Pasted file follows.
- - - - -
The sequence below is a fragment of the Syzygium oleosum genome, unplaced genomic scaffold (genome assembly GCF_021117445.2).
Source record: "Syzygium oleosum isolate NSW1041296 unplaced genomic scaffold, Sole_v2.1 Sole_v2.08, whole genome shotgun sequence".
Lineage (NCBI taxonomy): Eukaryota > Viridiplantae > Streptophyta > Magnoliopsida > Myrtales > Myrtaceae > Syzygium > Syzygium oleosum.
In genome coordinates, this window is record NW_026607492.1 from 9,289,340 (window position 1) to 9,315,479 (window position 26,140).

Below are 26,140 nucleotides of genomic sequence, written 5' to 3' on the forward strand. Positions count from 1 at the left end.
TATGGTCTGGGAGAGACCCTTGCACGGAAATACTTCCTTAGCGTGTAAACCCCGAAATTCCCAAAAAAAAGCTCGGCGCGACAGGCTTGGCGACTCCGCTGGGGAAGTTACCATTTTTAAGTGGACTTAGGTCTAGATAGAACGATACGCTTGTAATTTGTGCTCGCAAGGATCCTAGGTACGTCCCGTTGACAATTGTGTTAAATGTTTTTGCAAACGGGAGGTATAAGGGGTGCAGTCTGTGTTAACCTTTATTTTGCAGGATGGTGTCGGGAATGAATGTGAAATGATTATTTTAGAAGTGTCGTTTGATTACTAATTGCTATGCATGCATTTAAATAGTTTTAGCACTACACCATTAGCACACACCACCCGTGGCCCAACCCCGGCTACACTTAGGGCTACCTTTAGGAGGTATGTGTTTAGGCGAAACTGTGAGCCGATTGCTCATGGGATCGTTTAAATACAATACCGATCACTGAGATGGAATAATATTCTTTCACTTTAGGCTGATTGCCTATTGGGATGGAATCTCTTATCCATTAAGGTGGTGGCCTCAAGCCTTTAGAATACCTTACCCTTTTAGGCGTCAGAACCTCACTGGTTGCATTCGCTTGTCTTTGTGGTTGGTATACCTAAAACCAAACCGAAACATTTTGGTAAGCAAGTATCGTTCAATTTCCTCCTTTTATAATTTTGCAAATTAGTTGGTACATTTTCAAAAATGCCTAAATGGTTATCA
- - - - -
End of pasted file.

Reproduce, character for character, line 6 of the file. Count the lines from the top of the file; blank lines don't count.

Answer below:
TATGGTCTGGGAGAGACCCTTGCACGGAAATACTTCCTTAGCGTGTAAACCCCGAAATTCCCAAAAAAAAGCTCGGCGCGACAGGCTTGGCGACTCCGCTGGGGAAGTTACCATTTTTAAGTGGACTTAGGTCTAGATAGAACGATACGCTTGTAATTTGTGCTCGCAAGGATCCTAGGTACGTCCCGTTGACAATTGTGTTAAATGTTTTTGCAAACGGGAGGTATAAGGGGTGCAGTCTGTGTTAACCTTTATTTTGCAGGATGGTGTCGGGAATGAATGTGAAATGATTATTTTAGAAGTGTCGTTTGATTACTAATTGCTATGCATGCATTTAAATAGTTTTAGCACTACACCATTAGCACACACCACCCGTGGCCCAACCCCGGCTACACTTAGGGCTACCTTTAGGAGGTATGTGTTTAGGCGAAACTGTGAGCCGATTGCTCATGGGATCGTTTAAATACAATACCGATCACTGAGATGGAATAATATTCTTTCACTTTAGGCTGATTGCCTATTGGGATGGAATCTCTTATCCATTAAGGTGGTGGCCTCAAGCCTTTAGAATACCTTACCCTTTTAGGCGTCAGAACCTCACTGGTTGCATTCGCTTGTCTTTGTGGTTGGTATACCTAAAACCAAACCGAAACATTTTGGTAAGCAAGTATCGTTCAATTTCCTCCTTTTATAATTTTGCAAATTAGTTGGTACATTTTCAAAAATGCCTAAATGGTTATCA